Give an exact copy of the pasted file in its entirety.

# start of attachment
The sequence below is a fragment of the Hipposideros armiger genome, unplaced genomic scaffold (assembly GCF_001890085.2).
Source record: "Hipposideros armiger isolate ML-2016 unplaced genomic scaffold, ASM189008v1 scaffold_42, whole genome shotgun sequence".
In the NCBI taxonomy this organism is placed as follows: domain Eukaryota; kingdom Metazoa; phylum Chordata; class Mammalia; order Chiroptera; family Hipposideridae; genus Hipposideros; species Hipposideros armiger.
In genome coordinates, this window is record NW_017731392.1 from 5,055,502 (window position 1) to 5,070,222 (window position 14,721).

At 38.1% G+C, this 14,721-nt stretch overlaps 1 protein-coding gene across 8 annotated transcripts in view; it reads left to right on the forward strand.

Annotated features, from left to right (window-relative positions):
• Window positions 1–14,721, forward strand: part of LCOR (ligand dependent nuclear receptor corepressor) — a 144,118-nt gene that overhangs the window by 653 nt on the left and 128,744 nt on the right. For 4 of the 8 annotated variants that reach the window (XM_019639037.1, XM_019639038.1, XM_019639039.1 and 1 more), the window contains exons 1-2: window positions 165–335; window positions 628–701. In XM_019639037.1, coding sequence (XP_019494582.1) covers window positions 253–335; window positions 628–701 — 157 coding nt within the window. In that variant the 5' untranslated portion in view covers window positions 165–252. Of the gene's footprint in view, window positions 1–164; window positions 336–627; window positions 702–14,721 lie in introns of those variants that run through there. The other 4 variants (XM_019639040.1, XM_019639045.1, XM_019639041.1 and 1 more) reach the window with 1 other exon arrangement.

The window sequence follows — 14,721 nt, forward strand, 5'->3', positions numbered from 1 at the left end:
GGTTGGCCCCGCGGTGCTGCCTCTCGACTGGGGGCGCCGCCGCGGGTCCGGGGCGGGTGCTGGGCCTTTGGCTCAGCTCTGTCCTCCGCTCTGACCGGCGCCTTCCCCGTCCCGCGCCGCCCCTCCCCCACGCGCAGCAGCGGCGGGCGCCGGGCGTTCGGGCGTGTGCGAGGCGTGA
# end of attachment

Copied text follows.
The sequence below is a fragment of the Hipposideros armiger genome, unplaced genomic scaffold (assembly GCF_001890085.2).
Source record: "Hipposideros armiger isolate ML-2016 unplaced genomic scaffold, ASM189008v1 scaffold_42, whole genome shotgun sequence".
In the NCBI taxonomy this organism is placed as follows: domain Eukaryota; kingdom Metazoa; phylum Chordata; class Mammalia; order Chiroptera; family Hipposideridae; genus Hipposideros; species Hipposideros armiger.
In genome coordinates, this window is record NW_017731392.1 from 5,055,502 (window position 1) to 5,070,222 (window position 14,721).

At 38.1% G+C, this 14,721-nt stretch overlaps 1 protein-coding gene across 8 annotated transcripts in view; it reads left to right on the forward strand.

Annotated features, from left to right (window-relative positions):
• Window positions 1–14,721, forward strand: part of LCOR (ligand dependent nuclear receptor corepressor) — a 144,118-nt gene that overhangs the window by 653 nt on the left and 128,744 nt on the right. For 4 of the 8 annotated variants that reach the window (XM_019639037.1, XM_019639038.1, XM_019639039.1 and 1 more), the window contains exons 1-2: window positions 165–335; window positions 628–701. In XM_019639037.1, coding sequence (XP_019494582.1) covers window positions 253–335; window positions 628–701 — 157 coding nt within the window. In that variant the 5' untranslated portion in view covers window positions 165–252. Of the gene's footprint in view, window positions 1–164; window positions 336–627; window positions 702–14,721 lie in introns of those variants that run through there. The other 4 variants (XM_019639040.1, XM_019639045.1, XM_019639041.1 and 1 more) reach the window with 1 other exon arrangement.

The window sequence follows — 14,721 nt, forward strand, 5'->3', positions numbered from 1 at the left end:
GGTTGGCCCCGCGGTGCTGCCTCTCGACTGGGGGCGCCGCCGCGGGTCCGGGGCGGGTGCTGGGCCTTTGGCTCAGCTCTGTCCTCCGCTCTGACCGGCGCCTTCCCCGTCCCGCGCCGCCCCTCCCCCACGCGCAGCAGCGGCGGGCGCCGGGCGTTCGGGCGTGTGCGAGGCGTGA